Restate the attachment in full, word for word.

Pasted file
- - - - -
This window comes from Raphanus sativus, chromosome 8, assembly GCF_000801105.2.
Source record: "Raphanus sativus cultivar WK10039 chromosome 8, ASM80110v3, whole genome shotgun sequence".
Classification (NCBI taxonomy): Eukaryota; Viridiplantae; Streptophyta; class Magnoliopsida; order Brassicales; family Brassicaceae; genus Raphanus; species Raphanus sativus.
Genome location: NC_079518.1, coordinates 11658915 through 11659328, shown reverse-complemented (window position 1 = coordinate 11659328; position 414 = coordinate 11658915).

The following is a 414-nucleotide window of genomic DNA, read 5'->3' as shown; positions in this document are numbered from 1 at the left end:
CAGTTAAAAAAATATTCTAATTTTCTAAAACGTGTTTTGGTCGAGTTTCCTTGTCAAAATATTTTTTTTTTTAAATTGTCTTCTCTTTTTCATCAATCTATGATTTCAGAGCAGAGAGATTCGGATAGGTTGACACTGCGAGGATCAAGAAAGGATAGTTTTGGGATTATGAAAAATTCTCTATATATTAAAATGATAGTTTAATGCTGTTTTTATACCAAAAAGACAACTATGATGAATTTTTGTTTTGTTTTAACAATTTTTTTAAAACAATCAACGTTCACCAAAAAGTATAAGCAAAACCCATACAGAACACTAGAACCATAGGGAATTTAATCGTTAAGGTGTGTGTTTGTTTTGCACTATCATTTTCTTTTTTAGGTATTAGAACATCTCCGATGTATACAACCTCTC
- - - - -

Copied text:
This window comes from Raphanus sativus, chromosome 8, assembly GCF_000801105.2.
Source record: "Raphanus sativus cultivar WK10039 chromosome 8, ASM80110v3, whole genome shotgun sequence".
Classification (NCBI taxonomy): Eukaryota; Viridiplantae; Streptophyta; class Magnoliopsida; order Brassicales; family Brassicaceae; genus Raphanus; species Raphanus sativus.
Genome location: NC_079518.1, coordinates 11658915 through 11659328, shown reverse-complemented (window position 1 = coordinate 11659328; position 414 = coordinate 11658915).

The following is a 414-nucleotide window of genomic DNA, read 5'->3' as shown; positions in this document are numbered from 1 at the left end:
CAGTTAAAAAAATATTCTAATTTTCTAAAACGTGTTTTGGTCGAGTTTCCTTGTCAAAATATTTTTTTTTTTAAATTGTCTTCTCTTTTTCATCAATCTATGATTTCAGAGCAGAGAGATTCGGATAGGTTGACACTGCGAGGATCAAGAAAGGATAGTTTTGGGATTATGAAAAATTCTCTATATATTAAAATGATAGTTTAATGCTGTTTTTATACCAAAAAGACAACTATGATGAATTTTTGTTTTGTTTTAACAATTTTTTTAAAACAATCAACGTTCACCAAAAAGTATAAGCAAAACCCATACAGAACACTAGAACCATAGGGAATTTAATCGTTAAGGTGTGTGTTTGTTTTGCACTATCATTTTCTTTTTTAGGTATTAGAACATCTCCGATGTATACAACCTCTC